An archive review from The Gingold Files.

By Michael Gingold · August 1, 2019, 6:55 PM EDT
Night of Nightmares

Editor's Note: This was originally published for FANGORIA on August 1, 2012, and we're proud to share it as part of The Gingold Files.

A Night of Nightmares sounds like a rather generic title for a movie coming from confrontational director Buddy Giovinazzo, the man behind Combat Shock and the I Love You episode of The Theatre Bizarre. But while this film (originally known as Ginger) isn’t as graphically intense as Giovinazzo’s past work, it’s a lot more distinctive than the general run of indie horror fare.

For one thing, A Night of Nightmares (which world-premiered at the current Fantasia festival) casts Marc Senter, who made such powerful impressions as the antagonists of The Lost and Red White & Blue, as a nice guy. He’s Mark Lighthouse, a music enthusiast seeking out new acts to cover in his blog, who is excited about his impending meeting with Ginger (Elissa Dowling), a pretty, eccentric young singer currently renting a remote house in the California mountains. She has invited him to meet up at her place, and Mark arrives full of anticipation for the interview—and maybe a little more. But he plays the gentleman as they chat and get to know each other, and the two actors share an easy chemistry that quickly gets the audience on their side. And neither succumbs to romcom blandness: Mark has a touch of the wiseguy to him and Ginger clearly has a few issues to deal with; after all, why else would she be holing up in the middle of nowhere?

One reason becomes clear at the end of the film’s first act, as an unexpected visitor spoils Mark and Ginger’s burgeoning romance. The ensuing confrontation quickly ratchets up the tension while also serving as a canny red herring in Giovinazzo and Greg Chandler’s screenplay; there’s another force or presence lurking around this house, and the story proceeds with a series of teasing hints as to just what it is. The result is that A Night of Nightmares becomes a different kind of haunted-house movie, diverging from the usual Gothic or expansive location to center the terror within Ginger’s banal little one-story. Giovinazzo serves up some of the usual conventions to keep Mark and Ginger stranded there—it’s too far to walk to the nearest town, there’s no cell-phone reception—while tweaking them in amusing and shivery ways: the couple discover an old phone connected to a land line, but it proves to be no help when they call both the cops and the house’s owner (voiced by veteran actor Richard Portnow), who with one profane line of dialogue sends the story spinning into a new direction.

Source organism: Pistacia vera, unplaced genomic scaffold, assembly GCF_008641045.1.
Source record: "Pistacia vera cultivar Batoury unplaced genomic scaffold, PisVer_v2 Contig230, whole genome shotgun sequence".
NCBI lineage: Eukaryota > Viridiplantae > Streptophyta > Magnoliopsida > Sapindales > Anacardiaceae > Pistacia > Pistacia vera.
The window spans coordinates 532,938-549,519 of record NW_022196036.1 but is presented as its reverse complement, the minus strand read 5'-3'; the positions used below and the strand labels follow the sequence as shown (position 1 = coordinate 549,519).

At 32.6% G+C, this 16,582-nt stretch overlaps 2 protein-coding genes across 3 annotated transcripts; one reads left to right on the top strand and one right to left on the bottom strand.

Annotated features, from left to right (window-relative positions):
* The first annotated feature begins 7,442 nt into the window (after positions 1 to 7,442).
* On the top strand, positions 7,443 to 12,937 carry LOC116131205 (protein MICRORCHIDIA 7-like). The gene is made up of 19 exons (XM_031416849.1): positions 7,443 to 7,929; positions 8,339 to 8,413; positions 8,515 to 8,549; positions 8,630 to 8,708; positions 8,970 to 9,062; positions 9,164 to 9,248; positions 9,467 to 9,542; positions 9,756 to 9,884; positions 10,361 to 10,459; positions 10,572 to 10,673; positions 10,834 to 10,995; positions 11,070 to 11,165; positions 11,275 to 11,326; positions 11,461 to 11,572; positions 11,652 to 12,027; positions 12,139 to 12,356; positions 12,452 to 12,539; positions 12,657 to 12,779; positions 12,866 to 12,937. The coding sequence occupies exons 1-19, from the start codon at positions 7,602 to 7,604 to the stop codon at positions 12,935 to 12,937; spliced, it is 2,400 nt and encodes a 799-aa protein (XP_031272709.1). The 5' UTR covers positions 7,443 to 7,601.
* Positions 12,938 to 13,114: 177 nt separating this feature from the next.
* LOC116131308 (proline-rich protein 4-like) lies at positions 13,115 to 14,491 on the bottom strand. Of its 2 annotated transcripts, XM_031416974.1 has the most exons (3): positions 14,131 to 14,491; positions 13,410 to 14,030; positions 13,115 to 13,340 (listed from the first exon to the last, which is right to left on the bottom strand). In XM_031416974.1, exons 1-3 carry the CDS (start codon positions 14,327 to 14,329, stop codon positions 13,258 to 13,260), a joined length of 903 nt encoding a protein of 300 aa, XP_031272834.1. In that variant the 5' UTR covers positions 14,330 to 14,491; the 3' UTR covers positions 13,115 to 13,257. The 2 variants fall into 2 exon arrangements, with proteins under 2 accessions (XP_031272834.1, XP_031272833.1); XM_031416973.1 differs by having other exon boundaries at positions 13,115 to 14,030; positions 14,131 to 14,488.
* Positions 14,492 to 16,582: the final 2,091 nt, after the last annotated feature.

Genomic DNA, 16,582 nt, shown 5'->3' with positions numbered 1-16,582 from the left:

Giovinazzo’s past films (also including the urban-squalor drama Life Is Hot in Cracktown) have focused on psychologically troubled individuals whose internal damage leads to external violence. In A Night of Nightmares, a few traumatic secrets from Ginger’s past notwithstanding, the horror comes from without, and Giovinazzo goes more for funhouse jolts and anticipation than deep-seated disturbance. He’s pretty good at it, too, delivering several moments that’ll make you yelp, jump or cringe in your seat, throwing in nasty surprises, nicely timed setups and payoffs and touches of black humor along the way, and his direct, unfussy style pays the same dividends here that it did in his past, bleaker work. His low budget may have eschewed the use of CGI or other visual FX common to even small-scale supernatural pictures these days, but then, he demonstrates here that he doesn’t need them when the right edit or sound effect will get the point across just as effectively.

The real secret of A Night of Nightmares’ success, though, is its pair of personable, idiosyncratic protagonists. Mark and Ginger are believable both as a potential couple and as they physically struggle with, and try to think their way out of, their horrific situation, and the fact that we want them to get together even before the haunting starts makes us want that much more for them to overcome it. So many supernatural chillers inflict their paranormal phenomena on characters who seem to have never seen one of these films themselves that the way Mark and Ginger try to rationalize and outwit the threats almost feels like a commentary on them. But A Night of Nightmares isn’t meta; it’s just smarter than your average screen spook show, and more fun too.